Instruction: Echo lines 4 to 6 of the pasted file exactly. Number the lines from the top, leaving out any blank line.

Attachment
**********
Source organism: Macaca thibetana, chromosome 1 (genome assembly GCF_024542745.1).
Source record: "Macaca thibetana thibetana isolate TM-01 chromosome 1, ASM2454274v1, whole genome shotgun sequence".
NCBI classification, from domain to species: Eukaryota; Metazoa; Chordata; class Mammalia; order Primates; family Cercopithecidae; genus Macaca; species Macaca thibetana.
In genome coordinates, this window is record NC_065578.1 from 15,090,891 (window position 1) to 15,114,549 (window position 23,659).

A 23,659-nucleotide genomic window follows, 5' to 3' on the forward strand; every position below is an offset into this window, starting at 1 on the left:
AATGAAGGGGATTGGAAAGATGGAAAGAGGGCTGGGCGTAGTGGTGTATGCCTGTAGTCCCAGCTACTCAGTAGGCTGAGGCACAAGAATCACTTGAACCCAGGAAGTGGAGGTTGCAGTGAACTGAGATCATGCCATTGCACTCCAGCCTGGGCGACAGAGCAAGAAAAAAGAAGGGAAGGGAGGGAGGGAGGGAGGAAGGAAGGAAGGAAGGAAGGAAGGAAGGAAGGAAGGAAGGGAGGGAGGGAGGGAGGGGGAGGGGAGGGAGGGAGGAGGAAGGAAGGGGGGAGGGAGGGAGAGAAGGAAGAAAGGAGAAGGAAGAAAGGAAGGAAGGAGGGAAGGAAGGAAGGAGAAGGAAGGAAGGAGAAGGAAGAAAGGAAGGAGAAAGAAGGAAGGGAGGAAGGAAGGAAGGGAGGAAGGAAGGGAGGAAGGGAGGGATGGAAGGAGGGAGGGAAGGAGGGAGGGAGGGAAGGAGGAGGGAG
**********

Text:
In genome coordinates, this window is record NC_065578.1 from 15,090,891 (window position 1) to 15,114,549 (window position 23,659).

A 23,659-nucleotide genomic window follows, 5' to 3' on the forward strand; every position below is an offset into this window, starting at 1 on the left:
AATGAAGGGGATTGGAAAGATGGAAAGAGGGCTGGGCGTAGTGGTGTATGCCTGTAGTCCCAGCTACTCAGTAGGCTGAGGCACAAGAATCACTTGAACCCAGGAAGTGGAGGTTGCAGTGAACTGAGATCATGCCATTGCACTCCAGCCTGGGCGACAGAGCAAGAAAAAAGAAGGGAAGGGAGGGAGGGAGGGAGGAAGGAAGGAAGGAAGGAAGGAAGGAAGGAAGGAAGGAAGGGAGGGAGGGAGGGAGGGGGAGGGGAGGGAGGGAGGAGGAAGGAAGGGGGGAGGGAGGGAGAGAAGGAAGAAAGGAGAAGGAAGAAAGGAAGGAAGGAGGGAAGGAAGGAAGGAGAAGGAAGGAAGGAGAAGGAAGAAAGGAAGGAGAAAGAAGGAAGGGAGGAAGGAAGGAAGGGAGGAAGGAAGGGAGGAAGGGAGGGATGGAAGGAGGGAGGGAAGGAGGGAGGGAGGGAAGGAGGAGGGAG